b. There are Issues of Fact on the Malicious Prosecution and Abuse of Process Claims Against Matthews

The claim of malicious prosecution against Matthews requires a multi-layered analysis. Not only was Matthews a police officer, she was also the alleged victim of the domestic violence in question. Even if Matthews was not acting in her "official capacity" as a police officer when she made her complaint to Lt. Kelley and other officers at the Pocatello Police Department, a private party who is "acting under color of state law" may be held liable under § 1983. See Franklin v. Fox, 312 F.3d 423, 441 (9th Cir. 2002). A person acts under "color of state law" either when the private party "conspires with state officials to deprive others of constitutional rights" or "jointly engage[s] with state officials in the challenged action..." Pleasant v. Turner, 2013 WL 5798994, *5 (E.D. Cal. Oct. 28, 2013) (internal citations and quotations omitted). While "merely complaining to the police does not convert a private party into a state actor, " a private party acts under color of state law where she has entered into "joint action" with the state actor. Id. at *6. In this setting, the Court must draw all reasonable inferences from the record in favor of Oak, as the non-movant, and in doing so, the Court finds that a jury could find that Matthews, even though a private individual in making her complaint to the Pocatello Police Department, conducted herself in a manner that could be understood as acting under color of state law.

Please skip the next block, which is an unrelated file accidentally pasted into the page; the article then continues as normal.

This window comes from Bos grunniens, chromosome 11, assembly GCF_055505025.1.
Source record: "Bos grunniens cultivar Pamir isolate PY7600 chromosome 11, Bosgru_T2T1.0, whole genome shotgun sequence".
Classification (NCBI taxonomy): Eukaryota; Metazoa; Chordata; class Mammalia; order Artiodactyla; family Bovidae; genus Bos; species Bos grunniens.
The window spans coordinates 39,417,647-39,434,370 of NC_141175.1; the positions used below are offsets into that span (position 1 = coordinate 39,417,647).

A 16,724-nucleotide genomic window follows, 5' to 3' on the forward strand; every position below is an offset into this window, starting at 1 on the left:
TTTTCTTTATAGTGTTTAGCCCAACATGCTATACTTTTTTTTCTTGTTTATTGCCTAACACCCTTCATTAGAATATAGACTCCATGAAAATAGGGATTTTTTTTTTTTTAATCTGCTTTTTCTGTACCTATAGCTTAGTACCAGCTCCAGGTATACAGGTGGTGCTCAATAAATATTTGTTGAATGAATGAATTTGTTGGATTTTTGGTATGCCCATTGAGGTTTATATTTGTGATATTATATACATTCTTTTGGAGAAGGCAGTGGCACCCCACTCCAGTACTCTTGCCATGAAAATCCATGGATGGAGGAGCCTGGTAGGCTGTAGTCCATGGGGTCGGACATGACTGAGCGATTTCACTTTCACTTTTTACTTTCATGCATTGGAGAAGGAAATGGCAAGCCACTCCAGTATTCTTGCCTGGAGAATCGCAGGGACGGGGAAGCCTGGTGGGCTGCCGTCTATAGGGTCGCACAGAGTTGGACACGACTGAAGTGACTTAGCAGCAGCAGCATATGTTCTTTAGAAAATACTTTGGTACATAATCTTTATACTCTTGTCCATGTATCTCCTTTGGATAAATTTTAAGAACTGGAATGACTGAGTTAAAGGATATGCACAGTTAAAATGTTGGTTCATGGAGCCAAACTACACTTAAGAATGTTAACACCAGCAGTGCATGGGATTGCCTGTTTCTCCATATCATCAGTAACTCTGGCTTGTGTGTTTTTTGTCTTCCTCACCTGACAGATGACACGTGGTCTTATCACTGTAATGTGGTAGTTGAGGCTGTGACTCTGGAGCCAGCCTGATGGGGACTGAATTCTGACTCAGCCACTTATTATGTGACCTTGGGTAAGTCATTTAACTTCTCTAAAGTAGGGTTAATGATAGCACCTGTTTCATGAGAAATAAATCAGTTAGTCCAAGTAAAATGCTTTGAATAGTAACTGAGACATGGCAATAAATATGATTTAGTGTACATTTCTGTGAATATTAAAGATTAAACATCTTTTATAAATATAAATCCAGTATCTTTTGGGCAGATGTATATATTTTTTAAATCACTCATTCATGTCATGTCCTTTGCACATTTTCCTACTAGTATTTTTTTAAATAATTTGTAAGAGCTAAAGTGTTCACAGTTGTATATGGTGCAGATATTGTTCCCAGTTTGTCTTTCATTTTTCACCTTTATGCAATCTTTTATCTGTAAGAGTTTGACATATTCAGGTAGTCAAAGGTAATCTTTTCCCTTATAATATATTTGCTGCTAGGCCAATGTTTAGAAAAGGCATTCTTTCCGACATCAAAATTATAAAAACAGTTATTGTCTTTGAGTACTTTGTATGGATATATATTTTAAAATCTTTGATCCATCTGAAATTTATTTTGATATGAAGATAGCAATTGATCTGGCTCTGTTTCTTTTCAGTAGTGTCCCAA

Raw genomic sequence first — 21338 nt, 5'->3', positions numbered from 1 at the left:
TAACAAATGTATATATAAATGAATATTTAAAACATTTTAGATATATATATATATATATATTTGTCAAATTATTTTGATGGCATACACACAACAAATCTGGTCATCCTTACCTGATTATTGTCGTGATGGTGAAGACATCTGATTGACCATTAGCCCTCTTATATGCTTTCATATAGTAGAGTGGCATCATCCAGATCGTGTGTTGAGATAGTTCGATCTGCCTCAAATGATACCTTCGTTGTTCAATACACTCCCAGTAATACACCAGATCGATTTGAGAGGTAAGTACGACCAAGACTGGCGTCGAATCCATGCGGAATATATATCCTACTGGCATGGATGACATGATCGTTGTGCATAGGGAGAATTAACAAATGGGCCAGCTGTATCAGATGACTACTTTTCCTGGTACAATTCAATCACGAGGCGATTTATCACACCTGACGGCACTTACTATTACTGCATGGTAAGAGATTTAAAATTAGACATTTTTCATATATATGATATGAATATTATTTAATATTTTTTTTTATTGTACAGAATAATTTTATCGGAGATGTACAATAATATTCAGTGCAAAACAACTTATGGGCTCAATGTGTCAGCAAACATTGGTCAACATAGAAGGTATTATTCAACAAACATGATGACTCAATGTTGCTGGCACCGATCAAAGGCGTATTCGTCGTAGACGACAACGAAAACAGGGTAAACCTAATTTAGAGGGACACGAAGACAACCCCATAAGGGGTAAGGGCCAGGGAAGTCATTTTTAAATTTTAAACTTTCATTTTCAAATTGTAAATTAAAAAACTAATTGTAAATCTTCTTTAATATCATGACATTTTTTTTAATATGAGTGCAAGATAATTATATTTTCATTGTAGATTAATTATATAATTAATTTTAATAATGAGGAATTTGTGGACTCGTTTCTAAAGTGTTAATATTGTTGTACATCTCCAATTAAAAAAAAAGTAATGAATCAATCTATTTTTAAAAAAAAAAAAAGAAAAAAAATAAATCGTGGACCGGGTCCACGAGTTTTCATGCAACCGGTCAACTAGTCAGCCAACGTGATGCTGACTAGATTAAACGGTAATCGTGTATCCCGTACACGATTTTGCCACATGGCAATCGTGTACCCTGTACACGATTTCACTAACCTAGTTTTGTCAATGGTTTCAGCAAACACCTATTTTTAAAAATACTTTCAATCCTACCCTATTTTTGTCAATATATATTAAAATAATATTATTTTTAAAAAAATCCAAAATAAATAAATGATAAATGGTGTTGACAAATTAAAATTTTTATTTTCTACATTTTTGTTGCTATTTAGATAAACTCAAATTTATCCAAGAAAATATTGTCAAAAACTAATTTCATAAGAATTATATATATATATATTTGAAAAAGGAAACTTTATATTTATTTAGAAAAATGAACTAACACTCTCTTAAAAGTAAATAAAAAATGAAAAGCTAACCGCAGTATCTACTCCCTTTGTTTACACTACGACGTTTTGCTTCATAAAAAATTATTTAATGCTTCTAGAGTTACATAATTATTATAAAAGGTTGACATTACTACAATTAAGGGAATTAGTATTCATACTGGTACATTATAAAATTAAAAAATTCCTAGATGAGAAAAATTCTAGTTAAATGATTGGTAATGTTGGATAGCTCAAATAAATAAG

Further, in considering the elements of a malicious prosecution claim, the Court finds there are genuine issues of material fact as to whether Matthews was acting with malice in making allegations of domestic battery with children present against Oak, and without probable cause. She did not raise her complaint against Oak until five months after the incident. Matthews made statements in her interview with Lt. Kelley that Oak was trying to make her "look bad" in their divorce proceedings, that she was having a difficult time getting a hearing date to have Oak removed from their home in the civil divorce case that she filed against Oak, she initiates a discussion with Lt. Kelley about the prospect of Oak being removed from the family home with a no contact order, and tells him that there would have to be a criminal charge to support such an order. Matthews asked her daughter to take photographs of her neck and face after the incident, but when interviewed, her daughter said that she did not see any violent act between her parents, that she was on a different floor of the house at the time of the alleged incident, and said that she could not have heard anything because she was listening to music on her earphones. Her daughter also said that even though she had been around her parents at times when they were arguing, she had never seen any physical violence between them. Lt. Kelley's report submitted in support of his statement of probable cause for the charge of "Domestic Battery w/children present" in violation of Idaho Code § 18-918(4) says that Matthews reported that "she and her husband's relationship had been strained over the past several months" and that "for some reason on this date, they had not been talking." But the report does not mention the fact of the divorce proceedings, and does not mention Matthews statements from which it could be inferred that Matthews was looking for some way to force Oak out of the family home. The Court finds that these facts could support an inference that Matthews acted with malice in causing the charges against Oak to be filed.